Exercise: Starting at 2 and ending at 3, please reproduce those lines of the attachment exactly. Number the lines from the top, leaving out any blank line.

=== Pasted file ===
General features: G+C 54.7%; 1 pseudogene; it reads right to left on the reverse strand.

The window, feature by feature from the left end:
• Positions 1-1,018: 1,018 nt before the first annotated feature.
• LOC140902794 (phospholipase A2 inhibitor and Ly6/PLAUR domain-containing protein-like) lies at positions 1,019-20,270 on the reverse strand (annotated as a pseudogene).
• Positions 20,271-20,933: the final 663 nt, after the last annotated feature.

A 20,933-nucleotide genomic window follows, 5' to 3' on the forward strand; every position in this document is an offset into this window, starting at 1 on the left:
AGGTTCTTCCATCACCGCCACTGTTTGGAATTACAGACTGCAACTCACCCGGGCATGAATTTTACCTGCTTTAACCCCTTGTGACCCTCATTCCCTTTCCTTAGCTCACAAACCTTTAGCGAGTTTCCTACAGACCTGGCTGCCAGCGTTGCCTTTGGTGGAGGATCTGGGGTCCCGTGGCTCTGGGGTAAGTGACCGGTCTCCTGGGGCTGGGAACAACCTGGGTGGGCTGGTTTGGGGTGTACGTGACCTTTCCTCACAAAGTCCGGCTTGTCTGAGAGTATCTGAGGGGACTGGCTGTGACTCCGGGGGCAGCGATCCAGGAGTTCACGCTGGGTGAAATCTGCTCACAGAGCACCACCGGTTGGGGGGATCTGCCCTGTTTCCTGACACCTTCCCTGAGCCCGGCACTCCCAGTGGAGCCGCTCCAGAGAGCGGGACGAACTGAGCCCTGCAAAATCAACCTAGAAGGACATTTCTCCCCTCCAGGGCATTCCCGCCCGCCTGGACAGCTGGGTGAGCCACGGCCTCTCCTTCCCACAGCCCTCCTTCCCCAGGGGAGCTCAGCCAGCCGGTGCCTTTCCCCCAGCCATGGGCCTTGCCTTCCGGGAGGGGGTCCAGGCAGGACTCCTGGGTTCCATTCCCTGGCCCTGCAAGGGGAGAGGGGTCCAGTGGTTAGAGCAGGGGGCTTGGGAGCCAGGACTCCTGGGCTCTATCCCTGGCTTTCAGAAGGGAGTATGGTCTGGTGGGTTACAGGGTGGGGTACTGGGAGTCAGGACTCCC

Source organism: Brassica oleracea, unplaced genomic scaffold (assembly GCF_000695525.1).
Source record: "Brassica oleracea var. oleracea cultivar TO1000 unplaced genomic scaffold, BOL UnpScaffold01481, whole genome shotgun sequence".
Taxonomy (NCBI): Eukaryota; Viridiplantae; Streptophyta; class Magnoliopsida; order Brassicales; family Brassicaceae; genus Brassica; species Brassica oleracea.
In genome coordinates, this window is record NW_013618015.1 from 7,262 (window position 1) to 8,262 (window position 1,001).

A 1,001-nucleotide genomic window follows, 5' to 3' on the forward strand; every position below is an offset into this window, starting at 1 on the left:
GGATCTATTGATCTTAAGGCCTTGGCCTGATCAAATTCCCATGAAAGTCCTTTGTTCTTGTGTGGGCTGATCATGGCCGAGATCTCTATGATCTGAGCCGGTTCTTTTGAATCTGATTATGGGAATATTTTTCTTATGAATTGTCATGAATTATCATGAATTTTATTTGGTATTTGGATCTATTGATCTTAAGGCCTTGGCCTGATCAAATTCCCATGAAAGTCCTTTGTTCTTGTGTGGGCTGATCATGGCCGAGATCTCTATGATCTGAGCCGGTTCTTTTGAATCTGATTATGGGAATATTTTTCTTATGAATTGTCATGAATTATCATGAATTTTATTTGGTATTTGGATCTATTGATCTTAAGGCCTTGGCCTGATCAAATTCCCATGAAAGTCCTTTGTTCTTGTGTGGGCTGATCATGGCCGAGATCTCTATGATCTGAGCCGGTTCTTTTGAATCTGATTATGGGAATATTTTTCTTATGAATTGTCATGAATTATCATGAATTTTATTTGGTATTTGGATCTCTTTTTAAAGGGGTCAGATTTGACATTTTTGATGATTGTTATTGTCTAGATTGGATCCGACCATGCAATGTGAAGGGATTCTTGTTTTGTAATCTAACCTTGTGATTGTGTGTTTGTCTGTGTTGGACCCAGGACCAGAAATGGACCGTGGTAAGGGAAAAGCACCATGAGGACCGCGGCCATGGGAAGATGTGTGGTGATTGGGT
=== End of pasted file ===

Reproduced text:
The window, feature by feature from the left end:
• Positions 1-1,018: 1,018 nt before the first annotated feature.